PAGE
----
By Matthew Brown for USA Today
The claim: Drops in carbon emissions aren’t enough to significantly curb climate change
With the coronavirus pandemic shutting down most global activity, a consequent crash in global carbon emissions has been widely reported.
While analysts agree the historic lockdowns will significantly lower emissions, some environmentalists argue the drop is nowhere near enough.
Carbon accumulation, climate change
"The reported drops in carbon emissions and other greenhouse gases, while helpful, are insufficient to slow climate change,” Alex Hall, a professor of atmospheric and oceanic sciences at UCLA, told USA TODAY.
Because changes in the climate are the result of decades of accumulating greenhouse gases in the atmosphere, one year of slightly falling emissions will not counter long-term effects, Hall said.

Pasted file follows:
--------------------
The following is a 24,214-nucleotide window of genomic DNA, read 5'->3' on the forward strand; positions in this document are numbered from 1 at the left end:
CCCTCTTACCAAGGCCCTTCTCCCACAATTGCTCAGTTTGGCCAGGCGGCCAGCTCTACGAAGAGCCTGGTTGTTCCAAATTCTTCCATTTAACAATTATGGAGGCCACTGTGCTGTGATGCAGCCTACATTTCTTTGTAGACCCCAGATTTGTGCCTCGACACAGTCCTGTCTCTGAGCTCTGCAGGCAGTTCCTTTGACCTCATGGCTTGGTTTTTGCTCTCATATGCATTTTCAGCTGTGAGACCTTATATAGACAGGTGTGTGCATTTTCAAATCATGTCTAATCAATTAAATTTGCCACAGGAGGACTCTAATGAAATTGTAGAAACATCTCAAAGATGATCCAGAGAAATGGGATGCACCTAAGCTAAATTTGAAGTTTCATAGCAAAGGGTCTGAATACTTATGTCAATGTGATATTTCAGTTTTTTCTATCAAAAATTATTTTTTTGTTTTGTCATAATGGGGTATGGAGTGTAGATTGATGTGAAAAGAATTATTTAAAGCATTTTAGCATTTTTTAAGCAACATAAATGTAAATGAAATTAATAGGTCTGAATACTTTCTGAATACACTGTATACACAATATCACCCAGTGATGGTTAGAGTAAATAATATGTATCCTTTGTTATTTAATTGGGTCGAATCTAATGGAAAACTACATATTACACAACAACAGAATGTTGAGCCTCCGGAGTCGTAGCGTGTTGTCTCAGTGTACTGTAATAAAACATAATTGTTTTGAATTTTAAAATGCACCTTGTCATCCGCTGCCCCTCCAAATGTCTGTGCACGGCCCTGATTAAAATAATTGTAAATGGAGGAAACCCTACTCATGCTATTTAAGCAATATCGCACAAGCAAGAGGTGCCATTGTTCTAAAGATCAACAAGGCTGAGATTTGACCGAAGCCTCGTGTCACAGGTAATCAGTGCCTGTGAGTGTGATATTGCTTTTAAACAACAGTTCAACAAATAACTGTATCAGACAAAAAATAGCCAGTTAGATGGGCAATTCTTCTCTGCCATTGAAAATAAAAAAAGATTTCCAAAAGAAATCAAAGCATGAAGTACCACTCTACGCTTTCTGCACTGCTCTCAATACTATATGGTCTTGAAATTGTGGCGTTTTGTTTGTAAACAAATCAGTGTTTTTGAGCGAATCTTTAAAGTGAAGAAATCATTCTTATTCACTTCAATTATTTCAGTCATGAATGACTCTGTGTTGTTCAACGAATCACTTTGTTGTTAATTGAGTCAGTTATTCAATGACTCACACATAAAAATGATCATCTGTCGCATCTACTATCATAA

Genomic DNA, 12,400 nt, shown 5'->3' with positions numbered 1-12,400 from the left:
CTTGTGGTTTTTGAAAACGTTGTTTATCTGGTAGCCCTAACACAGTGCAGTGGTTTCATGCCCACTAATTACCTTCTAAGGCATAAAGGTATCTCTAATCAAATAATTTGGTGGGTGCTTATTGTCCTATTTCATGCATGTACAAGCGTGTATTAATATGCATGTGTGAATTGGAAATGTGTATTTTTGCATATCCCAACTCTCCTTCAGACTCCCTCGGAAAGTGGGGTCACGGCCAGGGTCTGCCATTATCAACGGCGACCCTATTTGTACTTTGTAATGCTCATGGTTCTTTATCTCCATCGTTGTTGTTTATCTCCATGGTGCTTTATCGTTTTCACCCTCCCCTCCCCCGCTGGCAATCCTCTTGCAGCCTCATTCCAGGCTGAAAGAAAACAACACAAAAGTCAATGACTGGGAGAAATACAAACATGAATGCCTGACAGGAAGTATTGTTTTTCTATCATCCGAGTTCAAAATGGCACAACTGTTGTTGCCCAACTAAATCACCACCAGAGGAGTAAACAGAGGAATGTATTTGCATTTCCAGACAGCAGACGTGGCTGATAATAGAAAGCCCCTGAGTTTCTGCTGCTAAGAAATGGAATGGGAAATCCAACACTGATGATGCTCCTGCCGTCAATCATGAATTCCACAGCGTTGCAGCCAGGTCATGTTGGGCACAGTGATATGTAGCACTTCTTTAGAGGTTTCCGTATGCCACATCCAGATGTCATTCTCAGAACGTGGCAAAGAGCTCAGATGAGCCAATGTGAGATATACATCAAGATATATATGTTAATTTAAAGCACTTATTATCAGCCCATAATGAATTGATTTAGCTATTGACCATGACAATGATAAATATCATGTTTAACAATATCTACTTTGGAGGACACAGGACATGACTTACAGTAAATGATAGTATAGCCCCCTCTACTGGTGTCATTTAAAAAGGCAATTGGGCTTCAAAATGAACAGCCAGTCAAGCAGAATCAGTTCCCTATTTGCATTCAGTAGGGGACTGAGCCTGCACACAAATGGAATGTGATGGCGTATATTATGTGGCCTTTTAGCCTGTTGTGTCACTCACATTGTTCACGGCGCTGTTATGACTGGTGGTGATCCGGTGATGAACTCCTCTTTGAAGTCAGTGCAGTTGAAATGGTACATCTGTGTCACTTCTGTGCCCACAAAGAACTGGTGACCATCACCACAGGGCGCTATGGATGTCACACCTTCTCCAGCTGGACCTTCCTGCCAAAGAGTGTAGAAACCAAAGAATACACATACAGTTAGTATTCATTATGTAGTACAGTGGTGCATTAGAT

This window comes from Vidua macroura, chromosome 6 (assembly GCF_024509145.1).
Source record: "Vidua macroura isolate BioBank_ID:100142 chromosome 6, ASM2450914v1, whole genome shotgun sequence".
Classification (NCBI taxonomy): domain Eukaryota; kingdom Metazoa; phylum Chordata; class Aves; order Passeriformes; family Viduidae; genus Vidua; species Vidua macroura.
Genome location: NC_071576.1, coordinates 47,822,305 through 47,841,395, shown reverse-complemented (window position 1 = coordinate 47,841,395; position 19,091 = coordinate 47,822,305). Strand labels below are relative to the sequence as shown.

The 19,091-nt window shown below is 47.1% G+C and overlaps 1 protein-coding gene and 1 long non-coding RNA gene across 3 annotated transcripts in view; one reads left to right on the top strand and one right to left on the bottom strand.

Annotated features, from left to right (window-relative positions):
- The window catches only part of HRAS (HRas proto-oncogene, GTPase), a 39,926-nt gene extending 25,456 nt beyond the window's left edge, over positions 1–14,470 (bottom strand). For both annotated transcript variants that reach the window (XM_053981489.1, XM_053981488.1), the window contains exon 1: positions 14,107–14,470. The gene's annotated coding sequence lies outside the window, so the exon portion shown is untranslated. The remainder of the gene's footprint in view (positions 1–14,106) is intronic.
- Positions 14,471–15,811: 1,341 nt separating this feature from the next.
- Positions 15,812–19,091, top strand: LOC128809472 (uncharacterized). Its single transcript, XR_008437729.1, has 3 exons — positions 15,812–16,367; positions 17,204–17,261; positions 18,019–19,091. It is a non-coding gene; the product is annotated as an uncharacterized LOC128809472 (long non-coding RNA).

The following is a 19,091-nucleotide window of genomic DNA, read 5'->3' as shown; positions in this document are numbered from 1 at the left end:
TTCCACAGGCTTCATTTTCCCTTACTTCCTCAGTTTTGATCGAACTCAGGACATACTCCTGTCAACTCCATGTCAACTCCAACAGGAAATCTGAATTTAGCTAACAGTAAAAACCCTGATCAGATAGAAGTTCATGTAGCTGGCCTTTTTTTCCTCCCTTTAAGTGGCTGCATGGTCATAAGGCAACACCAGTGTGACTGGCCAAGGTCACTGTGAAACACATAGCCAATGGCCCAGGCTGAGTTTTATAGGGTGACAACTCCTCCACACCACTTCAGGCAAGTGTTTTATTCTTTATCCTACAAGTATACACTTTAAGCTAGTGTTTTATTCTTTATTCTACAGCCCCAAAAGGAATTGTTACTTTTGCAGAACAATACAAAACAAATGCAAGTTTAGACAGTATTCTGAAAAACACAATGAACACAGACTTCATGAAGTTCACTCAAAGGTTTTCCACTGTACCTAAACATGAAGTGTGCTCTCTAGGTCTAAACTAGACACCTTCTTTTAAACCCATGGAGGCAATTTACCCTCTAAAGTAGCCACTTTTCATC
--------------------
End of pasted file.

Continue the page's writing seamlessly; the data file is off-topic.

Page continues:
“Those emissions took place over of the past several decades,” he said. “To affect ongoing and future climate change, the recent emissions drop would have to be sustained over a much longer period than the likely duration of the coronavirus outbreak.”
The current drop in emissions is also not yet detectable in total carbon dioxide concentrations, according to Benjamin Houlton, a professor of environmental science at University of California, Davis. “The challenge is that carbon dioxide has an average lifespan of around 100 years in the atmosphere,” he told USA TODAY.
Emissions would need to drop by more than 25% to see a total drop in the amount of carbon in the atmosphere, and thus slow an annual global rise in temperatures, Houlton explained.